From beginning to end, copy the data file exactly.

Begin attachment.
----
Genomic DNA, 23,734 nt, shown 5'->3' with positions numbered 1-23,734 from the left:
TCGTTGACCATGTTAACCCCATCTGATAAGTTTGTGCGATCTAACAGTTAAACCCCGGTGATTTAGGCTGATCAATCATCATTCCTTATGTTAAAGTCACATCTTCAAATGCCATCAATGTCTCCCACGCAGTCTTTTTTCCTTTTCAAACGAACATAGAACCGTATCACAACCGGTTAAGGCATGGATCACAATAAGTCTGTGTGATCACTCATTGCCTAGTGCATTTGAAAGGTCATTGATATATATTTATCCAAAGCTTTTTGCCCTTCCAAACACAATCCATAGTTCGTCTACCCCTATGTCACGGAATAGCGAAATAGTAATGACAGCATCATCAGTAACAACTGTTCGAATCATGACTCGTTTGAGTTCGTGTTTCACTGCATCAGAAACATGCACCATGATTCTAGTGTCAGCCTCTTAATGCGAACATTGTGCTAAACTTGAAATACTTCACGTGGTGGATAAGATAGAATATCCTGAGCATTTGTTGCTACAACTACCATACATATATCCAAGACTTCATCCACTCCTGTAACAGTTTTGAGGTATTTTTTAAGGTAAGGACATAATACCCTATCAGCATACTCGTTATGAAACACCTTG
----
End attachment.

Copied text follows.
Genomic DNA, 23,734 nt, shown 5'->3' with positions numbered 1-23,734 from the left:
TCGTTGACCATGTTAACCCCATCTGATAAGTTTGTGCGATCTAACAGTTAAACCCCGGTGATTTAGGCTGATCAATCATCATTCCTTATGTTAAAGTCACATCTTCAAATGCCATCAATGTCTCCCACGCAGTCTTTTTTCCTTTTCAAACGAACATAGAACCGTATCACAACCGGTTAAGGCATGGATCACAATAAGTCTGTGTGATCACTCATTGCCTAGTGCATTTGAAAGGTCATTGATATATATTTATCCAAAGCTTTTTGCCCTTCCAAACACAATCCATAGTTCGTCTACCCCTATGTCACGGAATAGCGAAATAGTAATGACAGCATCATCAGTAACAACTGTTCGAATCATGACTCGTTTGAGTTCGTGTTTCACTGCATCAGAAACATGCACCATGATTCTAGTGTCAGCCTCTTAATGCGAACATTGTGCTAAACTTGAAATACTTCACGTGGTGGATAAGATAGAATATCCTGAGCATTTGTTGCTACAACTACCATACATATATCCAAGACTTCATCCACTCCTGTAACAGTTTTGAGGTATTTTTTAAGGTAAGGACATAATACCCTATCAGCATACTCGTTATGAAACACCTTG